BDEW: German Electricity Consumption in 2011 Stable, Generation Declined Slightly

Jan 13th, 2012 | By | Category: Articles, Facts & Figures

Electricity consumption in Germany was down by 0.5% in 2011 at 607 billion kWh compared with 610 kWh in 2010, while generation was down 2.5% at 612 billion kWh year-on-year (2010: 628 billion kWh), the Federal Association of the Energy and Water Industry (BDEW) informed based on preliminary figures.
 The comparatively favourable economic situation in Germany supported demand, the industry association said. On the other hand, demand and thus supply were affected by the mild summer and winter. Besides lower exports lead to the decline in generation. BDEW did not go into further detail on the shutdown of eight nuclear power plants in connection with Germany’s energy policy shift last year and the related loss of generation capacity which also sparked fears about network stability.

In line with forecasts by the Working Group on Renewable Energy Statistics (AGEE-Stat) for the Federal Environment Ministry and its own earlier predictions, BDEW said renewable energy sources accounted for approximately 20% of the electricity production. The association confirmed reports about December 2011 being a record month for wind power, saying 8.5 billion kWh were generated. This figure is even higher than the 7.94 TWh reported previously.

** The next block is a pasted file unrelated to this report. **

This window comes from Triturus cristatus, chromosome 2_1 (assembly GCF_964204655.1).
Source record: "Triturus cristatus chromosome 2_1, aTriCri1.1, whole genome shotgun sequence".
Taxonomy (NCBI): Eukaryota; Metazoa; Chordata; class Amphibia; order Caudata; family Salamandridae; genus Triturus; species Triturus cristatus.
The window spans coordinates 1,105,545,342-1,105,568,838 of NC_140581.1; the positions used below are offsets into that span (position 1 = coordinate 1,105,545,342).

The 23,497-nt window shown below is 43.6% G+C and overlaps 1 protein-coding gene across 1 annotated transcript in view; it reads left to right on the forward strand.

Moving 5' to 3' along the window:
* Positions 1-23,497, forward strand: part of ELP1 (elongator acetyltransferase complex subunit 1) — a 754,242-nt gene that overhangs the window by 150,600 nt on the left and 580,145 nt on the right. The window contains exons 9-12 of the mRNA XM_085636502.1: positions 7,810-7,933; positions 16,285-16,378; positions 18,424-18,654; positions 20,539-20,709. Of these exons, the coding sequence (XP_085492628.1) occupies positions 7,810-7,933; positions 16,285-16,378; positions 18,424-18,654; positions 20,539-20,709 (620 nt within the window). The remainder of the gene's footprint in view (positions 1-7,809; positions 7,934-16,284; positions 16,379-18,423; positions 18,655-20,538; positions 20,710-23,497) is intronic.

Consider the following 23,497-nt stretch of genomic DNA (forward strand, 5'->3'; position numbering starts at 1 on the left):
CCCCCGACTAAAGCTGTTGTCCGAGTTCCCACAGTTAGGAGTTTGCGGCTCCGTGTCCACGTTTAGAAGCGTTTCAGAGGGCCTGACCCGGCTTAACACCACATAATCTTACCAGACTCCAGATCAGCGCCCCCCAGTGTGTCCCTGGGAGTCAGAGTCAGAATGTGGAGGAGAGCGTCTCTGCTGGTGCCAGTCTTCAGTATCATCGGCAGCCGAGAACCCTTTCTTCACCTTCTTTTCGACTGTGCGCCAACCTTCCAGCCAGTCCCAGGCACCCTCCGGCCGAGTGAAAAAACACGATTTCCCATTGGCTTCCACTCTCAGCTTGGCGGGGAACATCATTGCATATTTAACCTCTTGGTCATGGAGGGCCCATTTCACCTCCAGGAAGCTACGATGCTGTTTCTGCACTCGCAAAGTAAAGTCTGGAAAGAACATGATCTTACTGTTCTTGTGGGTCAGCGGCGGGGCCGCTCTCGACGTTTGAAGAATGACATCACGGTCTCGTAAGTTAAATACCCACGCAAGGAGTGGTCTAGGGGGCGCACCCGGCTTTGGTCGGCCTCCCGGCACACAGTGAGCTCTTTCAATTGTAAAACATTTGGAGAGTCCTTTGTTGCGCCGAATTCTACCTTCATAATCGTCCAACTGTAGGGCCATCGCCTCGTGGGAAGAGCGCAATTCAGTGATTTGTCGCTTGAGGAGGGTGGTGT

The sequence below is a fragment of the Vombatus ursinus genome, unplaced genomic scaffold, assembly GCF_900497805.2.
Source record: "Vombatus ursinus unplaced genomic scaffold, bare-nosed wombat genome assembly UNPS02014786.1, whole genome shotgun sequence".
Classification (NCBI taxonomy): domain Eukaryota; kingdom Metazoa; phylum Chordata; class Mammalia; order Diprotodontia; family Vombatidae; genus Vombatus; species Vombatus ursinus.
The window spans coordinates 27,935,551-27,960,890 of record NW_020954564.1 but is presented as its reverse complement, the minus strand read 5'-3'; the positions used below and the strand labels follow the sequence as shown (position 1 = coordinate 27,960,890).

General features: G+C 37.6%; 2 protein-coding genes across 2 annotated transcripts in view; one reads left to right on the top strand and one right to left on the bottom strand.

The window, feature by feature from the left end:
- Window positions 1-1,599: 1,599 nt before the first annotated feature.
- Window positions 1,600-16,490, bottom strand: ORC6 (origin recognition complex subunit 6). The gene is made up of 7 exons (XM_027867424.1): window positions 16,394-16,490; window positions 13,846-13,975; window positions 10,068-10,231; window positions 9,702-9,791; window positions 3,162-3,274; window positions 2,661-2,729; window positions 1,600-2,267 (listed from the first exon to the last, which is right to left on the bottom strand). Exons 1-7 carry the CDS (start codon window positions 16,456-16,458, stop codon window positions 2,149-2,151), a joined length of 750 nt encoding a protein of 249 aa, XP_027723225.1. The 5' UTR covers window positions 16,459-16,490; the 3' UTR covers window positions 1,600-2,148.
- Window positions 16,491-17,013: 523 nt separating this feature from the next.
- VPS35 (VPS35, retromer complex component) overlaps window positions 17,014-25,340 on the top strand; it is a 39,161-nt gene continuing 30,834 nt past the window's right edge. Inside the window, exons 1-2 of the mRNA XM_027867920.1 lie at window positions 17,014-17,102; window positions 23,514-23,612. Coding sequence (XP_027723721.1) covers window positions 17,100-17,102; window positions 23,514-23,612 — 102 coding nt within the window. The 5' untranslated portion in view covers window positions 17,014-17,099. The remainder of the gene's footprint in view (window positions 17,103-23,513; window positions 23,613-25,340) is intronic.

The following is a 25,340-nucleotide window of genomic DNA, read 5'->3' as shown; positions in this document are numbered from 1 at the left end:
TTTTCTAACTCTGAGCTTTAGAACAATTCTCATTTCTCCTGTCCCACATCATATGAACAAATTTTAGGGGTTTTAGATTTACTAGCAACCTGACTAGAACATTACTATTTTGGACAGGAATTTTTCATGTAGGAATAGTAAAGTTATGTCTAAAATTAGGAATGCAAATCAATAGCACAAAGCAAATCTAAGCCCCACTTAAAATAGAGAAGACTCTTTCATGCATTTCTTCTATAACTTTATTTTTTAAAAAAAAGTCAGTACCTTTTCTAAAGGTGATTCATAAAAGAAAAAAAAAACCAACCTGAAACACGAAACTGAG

In any event, December 2011 was the most productive wind month since the technology was introduced in Germany. However, there had been a downside with regard to grid stability. On 8 and 9 December Germany had to rely for the first time on electricity imports from Austria to ensure network stability.

In view of system stability and predicted costs of EUR 14 billion for renewable energy sources in 2012, the association reiterated its demands for grid expansion, a stronger contribution by renewables to the functioning of the German energy system and a further market integration (in Germany renewables are promoted by the Renewable Energy Sources Act – EEG and receive fixed feed-in tariffs).

BDEW called the market premium introduced with the 2012 amendment of the EEG a step in the right direction. The market premium is paid to producers of green electricity that market the electricity themselves. Instead of receiving the fixed feed-in tariffs paid under the EEG, they can claim the market premium in addition to the revenue obtained by the sale of the electricity. It is calculated as the difference between the EEG feed-in tariff and the monthly ex-post average price at the energy exchange and also comprises a management fee. With regard to the management fee, the market premium has come under criticism lately. Wind power producers in particular seem to make use of the new possibility.

The market premium figures are still in line with previous forecasts, BDEW said, pointing out the management fee was reduced annually pursuant to the EEG. Besides, it should set an incentive for direct marketing and covered costs that previously were incurred by the transmission system operators, the association said. Yet, it announced to monitor the market premium closely and provide input to the ministry regarding amendments if necessary.

Published by: German Energy Blog,  Dr. Matthias Lang

Source: BDEW

Further information: Erneuerbare Energien und das EEG in Zahlen (2011) – PDF Document




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